Dr Oz Destroying Medicine For Everyone Especially Doctors
Dr Oz, you know the famous heart surgeon on TV during the afternoons who spouts the latest miracles in medicine for the general public.
If you're in medicine you should have a bone to pick with him.
He is doing a great service to all of his viewers and those in the medical community who must then go on and tell our patients...no that's incorrect.
I actually was quite surprised to learn via my Twitter feed that Dr. Oz, had to testify before a Senate committee on what he is promoting on his various media channels such as TV, magazine and online.
The committee focused on Dr. Oz and his claims pertaining to the weight loss industry and supplements. They were taking issue that "America's Doctor" would use flowery language to describe miracle diet pills, promote supplements that will change your body effortlessly.
It was akin to a snake oil sales pitch where Dr. Oz responded that he has to engage the audience and give them hope. This is horrible.
The general public puts great trust in their medical professionals hence the idea of "trust me...I'm a doctor!" and when this trust is broken it makes things difficult for everyone.
Case in point.
I was visiting relatives and you know what happens when you are a medical student or have affiliations with medicine; people want to ask you medical questions and disclose their medical history.
Well, my Aunt is very health conscious and does everything to stay in shape. One of her concerns was about iron because she thought if felt sluggish it would be a good idea to take iron supplements.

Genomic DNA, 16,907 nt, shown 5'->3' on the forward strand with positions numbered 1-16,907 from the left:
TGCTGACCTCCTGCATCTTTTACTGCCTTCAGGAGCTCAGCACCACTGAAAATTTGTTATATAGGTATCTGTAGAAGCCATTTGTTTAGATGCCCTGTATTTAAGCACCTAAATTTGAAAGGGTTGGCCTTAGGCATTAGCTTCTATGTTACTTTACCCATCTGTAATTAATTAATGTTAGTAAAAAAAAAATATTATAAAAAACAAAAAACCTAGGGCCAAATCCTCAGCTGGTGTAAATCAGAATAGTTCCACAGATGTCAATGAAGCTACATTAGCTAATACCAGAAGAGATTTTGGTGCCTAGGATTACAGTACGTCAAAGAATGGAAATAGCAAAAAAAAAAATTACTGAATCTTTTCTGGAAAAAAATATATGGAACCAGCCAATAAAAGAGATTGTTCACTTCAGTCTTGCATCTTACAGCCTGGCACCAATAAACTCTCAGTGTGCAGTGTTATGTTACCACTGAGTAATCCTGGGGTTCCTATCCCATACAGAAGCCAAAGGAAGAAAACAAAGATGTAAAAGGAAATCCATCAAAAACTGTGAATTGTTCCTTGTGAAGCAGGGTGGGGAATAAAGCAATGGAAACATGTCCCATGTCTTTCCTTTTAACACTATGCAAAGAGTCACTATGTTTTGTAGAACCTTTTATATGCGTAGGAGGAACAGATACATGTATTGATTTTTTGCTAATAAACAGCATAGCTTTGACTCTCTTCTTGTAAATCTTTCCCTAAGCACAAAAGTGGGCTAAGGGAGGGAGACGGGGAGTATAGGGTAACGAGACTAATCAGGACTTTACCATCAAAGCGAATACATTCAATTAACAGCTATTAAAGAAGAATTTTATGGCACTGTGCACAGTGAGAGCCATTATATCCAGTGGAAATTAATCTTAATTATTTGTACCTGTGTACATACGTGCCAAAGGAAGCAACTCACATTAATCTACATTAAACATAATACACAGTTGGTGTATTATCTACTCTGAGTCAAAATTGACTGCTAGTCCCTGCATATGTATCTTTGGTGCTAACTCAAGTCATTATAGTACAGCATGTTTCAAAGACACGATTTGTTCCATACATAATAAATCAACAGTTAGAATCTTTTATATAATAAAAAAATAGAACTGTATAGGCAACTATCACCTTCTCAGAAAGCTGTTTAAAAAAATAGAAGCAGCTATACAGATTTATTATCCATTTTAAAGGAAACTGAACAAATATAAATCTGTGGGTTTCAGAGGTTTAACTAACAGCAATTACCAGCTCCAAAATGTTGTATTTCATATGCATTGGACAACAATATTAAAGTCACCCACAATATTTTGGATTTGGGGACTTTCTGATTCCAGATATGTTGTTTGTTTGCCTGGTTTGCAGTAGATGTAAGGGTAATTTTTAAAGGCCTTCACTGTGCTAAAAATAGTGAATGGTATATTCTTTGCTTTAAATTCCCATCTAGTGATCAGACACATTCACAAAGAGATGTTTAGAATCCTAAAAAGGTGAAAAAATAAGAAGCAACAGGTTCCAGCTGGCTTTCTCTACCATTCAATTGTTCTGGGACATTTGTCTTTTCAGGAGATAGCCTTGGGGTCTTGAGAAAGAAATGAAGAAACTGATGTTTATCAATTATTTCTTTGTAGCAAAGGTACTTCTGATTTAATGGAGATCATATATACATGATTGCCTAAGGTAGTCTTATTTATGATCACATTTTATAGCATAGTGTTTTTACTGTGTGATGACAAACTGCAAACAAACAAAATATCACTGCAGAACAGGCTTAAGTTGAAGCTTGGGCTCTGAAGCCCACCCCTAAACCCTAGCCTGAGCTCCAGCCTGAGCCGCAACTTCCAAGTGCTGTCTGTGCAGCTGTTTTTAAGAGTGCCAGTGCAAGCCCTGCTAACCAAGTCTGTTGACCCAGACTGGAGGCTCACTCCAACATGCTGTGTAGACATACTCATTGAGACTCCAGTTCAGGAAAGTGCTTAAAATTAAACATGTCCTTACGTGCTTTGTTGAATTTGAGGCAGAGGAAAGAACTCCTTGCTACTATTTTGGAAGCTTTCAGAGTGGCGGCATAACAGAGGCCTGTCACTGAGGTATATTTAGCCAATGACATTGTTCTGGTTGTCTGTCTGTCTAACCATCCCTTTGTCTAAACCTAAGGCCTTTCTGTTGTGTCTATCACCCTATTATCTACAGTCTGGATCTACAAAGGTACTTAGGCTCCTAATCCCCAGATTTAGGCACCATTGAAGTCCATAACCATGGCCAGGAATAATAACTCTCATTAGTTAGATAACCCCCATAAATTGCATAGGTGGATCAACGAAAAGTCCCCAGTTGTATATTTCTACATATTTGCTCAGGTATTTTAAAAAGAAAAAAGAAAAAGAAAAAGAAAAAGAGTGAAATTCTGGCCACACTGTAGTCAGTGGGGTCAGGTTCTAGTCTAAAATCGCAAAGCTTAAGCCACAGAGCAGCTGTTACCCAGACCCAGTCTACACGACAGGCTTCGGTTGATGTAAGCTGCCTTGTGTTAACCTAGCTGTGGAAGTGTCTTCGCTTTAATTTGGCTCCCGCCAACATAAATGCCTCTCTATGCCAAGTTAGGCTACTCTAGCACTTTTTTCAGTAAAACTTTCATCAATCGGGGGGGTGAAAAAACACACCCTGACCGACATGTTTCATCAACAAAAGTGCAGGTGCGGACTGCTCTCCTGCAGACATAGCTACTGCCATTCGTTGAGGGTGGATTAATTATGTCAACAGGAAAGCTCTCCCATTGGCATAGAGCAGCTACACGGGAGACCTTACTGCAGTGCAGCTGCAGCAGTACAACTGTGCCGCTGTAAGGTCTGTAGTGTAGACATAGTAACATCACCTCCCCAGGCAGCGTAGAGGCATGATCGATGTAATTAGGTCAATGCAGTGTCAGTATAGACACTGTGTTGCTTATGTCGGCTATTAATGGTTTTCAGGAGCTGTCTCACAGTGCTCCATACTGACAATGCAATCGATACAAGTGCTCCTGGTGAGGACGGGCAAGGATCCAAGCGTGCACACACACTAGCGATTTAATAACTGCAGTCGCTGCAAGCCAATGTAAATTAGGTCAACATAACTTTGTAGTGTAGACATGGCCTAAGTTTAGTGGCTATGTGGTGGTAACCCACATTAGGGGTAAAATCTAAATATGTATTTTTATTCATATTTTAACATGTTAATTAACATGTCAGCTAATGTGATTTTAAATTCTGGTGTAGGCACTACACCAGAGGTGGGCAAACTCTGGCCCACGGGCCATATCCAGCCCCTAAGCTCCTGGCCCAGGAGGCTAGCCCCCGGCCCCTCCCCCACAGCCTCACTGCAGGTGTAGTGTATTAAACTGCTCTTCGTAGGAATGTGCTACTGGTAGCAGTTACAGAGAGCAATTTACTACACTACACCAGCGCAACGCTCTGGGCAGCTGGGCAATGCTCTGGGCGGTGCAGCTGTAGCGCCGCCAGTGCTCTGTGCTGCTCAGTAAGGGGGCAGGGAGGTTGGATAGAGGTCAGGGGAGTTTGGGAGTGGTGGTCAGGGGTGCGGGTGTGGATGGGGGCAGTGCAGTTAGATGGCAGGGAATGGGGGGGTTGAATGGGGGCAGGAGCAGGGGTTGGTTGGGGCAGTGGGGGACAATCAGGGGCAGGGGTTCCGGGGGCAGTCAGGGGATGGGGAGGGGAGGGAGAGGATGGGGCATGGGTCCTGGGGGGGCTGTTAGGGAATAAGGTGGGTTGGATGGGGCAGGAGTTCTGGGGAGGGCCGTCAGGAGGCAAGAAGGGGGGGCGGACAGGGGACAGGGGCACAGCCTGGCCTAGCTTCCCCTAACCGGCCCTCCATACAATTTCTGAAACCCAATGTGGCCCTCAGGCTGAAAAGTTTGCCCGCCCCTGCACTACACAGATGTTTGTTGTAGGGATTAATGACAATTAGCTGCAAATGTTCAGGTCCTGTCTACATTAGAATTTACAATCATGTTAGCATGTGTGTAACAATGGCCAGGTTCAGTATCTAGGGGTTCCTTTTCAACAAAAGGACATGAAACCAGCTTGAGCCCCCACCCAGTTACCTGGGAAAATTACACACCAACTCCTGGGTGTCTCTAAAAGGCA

I always state, "I'm not a medical doctor yet and no degree has been conferred upon me so this is simply my advice, you would have to consult your physician for adequate medical advice."
Yes, that is my standard disclaimer.
It has come about because of learning in medical school you have to always cover your butt and even as a medical student you can be sued.
But back to the story at hand.
My Aunt was taking two supplements containing iron. One had
the daily recommended 100% and the other at 158%. Just my take on the matter was she was ingesting way too much iron and needed to cut back because there could easily be adverse effects.
This was especially the case because she had been taking them for months.
But what really rattled her was when I mentioned, how Dr Oz was in the news for his false claims against supplements and weight loss products.
My Aunt's face dropped because she is a huge fan of Dr. Oz. She went and pulled out her container of Gracinia cambogia. I go you know what that product was specifically mentioned on in the hearing.
My Aunt said she was about to go purchase more of this weight loss product and it was hard to find after Dr. Oz promoted it, aka the Oz effect.
But after our talk, my Aunt said "Thank you Jason, you just saved me time and money." She wasn't upset that I may have given her a shift in perspectives rather happy there was no need to buy these miracle cures that scientifically does not work.
I have a feeling this scenario is being played out across the country between the general public and medical professionals. I can also wager a lot of spouses are thinking, "I told you so." because many know Dr. Oz to be a quack only in it for the money or to engage his audience.
John Oliver did a great piece uncovering the exploits of Dr. Oz, click here to watch
As more doctors use media to reach more people the profession will begin to erode.
A lot of these media doctors are about turning a profit and selling false and dreams because these are the things which line their pockets all at the expense of providing factual and peer-reviewed medical advice.
So get ready, to spend more time with your patients re-educating them on sound medicine and dispelling their claims that they "Googled" it online so it must be true. But you the doctor with 4 years of medical school and at least 3 years of residency training are wrong.